Obama to end Cuba trip with dissident visit

Mar 21, 2016, 7:39 AM EDT
A Cuban reads on Cuba's Communist Party official newspaper Granma an article about US President Barack Obama on January 20, 2009, in Havana.
(Source: lighthousenewsus/flickr)

President Barack Obama arrived in Cuba on Sunday on a historic visit, opening a new chapter in U.S. engagement with the island's Communist government after decades of animosity between the former Cold War foes. He will end his short visit by meeting with Cuban dissidents, followed by a baseball game alongside President Raoul Castro. (For more on baseball diplomacy, read: Obama’s Cuban baseball visit could score diplomatic points)

President Obama will also deliver a speech to the Cuban people to be broadcase live across the island by state media.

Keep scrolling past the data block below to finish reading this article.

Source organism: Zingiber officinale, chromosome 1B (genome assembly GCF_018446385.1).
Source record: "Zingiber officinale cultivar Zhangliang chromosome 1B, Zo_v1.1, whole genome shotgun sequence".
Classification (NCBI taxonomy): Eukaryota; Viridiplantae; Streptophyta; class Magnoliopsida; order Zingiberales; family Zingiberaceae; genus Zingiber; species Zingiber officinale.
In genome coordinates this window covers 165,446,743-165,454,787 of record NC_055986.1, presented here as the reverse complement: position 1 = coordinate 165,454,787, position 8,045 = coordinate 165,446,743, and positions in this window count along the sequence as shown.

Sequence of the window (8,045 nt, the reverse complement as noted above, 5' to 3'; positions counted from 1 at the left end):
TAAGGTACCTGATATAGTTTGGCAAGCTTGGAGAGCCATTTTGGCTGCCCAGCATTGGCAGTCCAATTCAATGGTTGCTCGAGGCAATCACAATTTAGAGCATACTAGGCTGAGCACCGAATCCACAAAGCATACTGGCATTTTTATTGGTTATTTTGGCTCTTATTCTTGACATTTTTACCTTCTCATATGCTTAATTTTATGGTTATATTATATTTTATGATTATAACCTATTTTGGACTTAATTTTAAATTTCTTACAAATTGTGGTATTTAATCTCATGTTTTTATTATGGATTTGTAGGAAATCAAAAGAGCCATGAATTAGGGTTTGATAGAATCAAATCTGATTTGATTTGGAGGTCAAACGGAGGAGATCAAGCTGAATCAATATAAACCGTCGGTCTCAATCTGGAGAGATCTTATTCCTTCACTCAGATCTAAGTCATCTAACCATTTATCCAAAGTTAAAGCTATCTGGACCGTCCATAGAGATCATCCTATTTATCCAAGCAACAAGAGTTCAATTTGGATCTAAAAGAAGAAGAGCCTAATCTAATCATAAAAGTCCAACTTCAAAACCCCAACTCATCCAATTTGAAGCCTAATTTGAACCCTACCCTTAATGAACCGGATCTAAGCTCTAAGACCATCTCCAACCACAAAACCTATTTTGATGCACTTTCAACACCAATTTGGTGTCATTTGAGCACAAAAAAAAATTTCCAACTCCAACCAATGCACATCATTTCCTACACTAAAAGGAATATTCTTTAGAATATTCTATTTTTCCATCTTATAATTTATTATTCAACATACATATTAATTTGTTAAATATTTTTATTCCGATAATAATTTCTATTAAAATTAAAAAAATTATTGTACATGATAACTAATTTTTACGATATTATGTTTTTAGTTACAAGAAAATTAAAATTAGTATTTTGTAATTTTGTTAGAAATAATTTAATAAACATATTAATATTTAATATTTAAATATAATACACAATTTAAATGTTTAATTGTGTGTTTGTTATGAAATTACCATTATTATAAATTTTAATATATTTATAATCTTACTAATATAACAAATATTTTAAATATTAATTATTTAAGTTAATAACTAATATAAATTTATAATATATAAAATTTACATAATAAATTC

Though the visit struck a hopeful note, Obama's meeting with dissidents is a reminder of the lingering tensions between Cuba and the United States. It also, writes Reuters, reflects the president's desire to convince critics at home that his visit would not be used to prop up the Castro government.

Sparring between the two leaders over human rights issues further reflect lingering tensions. On Monday, Castro defended his government's human rights record, stating, "We defend human rights, in our view civil, political, economic, social and cultural rights are indivisible, inter-dependent and universal."